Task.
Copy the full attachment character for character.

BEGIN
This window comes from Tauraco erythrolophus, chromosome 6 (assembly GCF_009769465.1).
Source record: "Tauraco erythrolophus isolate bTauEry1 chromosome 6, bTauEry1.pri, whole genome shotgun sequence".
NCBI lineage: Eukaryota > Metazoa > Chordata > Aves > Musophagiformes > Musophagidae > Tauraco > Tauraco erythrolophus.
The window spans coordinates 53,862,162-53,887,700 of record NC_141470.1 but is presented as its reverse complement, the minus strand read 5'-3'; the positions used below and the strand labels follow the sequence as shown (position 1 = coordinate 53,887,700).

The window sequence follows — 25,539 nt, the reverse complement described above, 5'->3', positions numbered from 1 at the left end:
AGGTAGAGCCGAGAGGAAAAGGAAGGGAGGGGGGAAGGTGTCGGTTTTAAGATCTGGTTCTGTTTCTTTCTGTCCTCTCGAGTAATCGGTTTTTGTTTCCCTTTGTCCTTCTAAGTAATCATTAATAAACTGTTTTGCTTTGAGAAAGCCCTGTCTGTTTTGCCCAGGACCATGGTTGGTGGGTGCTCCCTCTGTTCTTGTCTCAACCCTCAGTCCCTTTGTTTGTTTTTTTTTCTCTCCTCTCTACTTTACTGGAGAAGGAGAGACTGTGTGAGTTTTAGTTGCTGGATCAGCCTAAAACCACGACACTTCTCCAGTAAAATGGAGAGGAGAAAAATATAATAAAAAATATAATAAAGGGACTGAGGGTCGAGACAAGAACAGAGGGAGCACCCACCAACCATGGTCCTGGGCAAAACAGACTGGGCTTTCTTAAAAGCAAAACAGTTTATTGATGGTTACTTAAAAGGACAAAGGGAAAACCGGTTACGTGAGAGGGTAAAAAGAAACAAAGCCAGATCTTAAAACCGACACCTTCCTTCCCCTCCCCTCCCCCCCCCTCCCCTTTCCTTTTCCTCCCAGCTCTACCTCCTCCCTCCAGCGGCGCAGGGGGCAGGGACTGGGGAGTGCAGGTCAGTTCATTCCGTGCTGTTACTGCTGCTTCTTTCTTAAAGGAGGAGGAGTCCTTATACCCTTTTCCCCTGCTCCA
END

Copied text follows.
This window comes from Tauraco erythrolophus, chromosome 6 (assembly GCF_009769465.1).
Source record: "Tauraco erythrolophus isolate bTauEry1 chromosome 6, bTauEry1.pri, whole genome shotgun sequence".
NCBI lineage: Eukaryota > Metazoa > Chordata > Aves > Musophagiformes > Musophagidae > Tauraco > Tauraco erythrolophus.
The window spans coordinates 53,862,162-53,887,700 of record NC_141470.1 but is presented as its reverse complement, the minus strand read 5'-3'; the positions used below and the strand labels follow the sequence as shown (position 1 = coordinate 53,887,700).

The window sequence follows — 25,539 nt, the reverse complement described above, 5'->3', positions numbered from 1 at the left end:
AGGTAGAGCCGAGAGGAAAAGGAAGGGAGGGGGGAAGGTGTCGGTTTTAAGATCTGGTTCTGTTTCTTTCTGTCCTCTCGAGTAATCGGTTTTTGTTTCCCTTTGTCCTTCTAAGTAATCATTAATAAACTGTTTTGCTTTGAGAAAGCCCTGTCTGTTTTGCCCAGGACCATGGTTGGTGGGTGCTCCCTCTGTTCTTGTCTCAACCCTCAGTCCCTTTGTTTGTTTTTTTTTCTCTCCTCTCTACTTTACTGGAGAAGGAGAGACTGTGTGAGTTTTAGTTGCTGGATCAGCCTAAAACCACGACACTTCTCCAGTAAAATGGAGAGGAGAAAAATATAATAAAAAATATAATAAAGGGACTGAGGGTCGAGACAAGAACAGAGGGAGCACCCACCAACCATGGTCCTGGGCAAAACAGACTGGGCTTTCTTAAAAGCAAAACAGTTTATTGATGGTTACTTAAAAGGACAAAGGGAAAACCGGTTACGTGAGAGGGTAAAAAGAAACAAAGCCAGATCTTAAAACCGACACCTTCCTTCCCCTCCCCTCCCCCCCCCTCCCCTTTCCTTTTCCTCCCAGCTCTACCTCCTCCCTCCAGCGGCGCAGGGGGCAGGGACTGGGGAGTGCAGGTCAGTTCATTCCGTGCTGTTACTGCTGCTTCTTTCTTAAAGGAGGAGGAGTCCTTATACCCTTTTCCCCTGCTCCA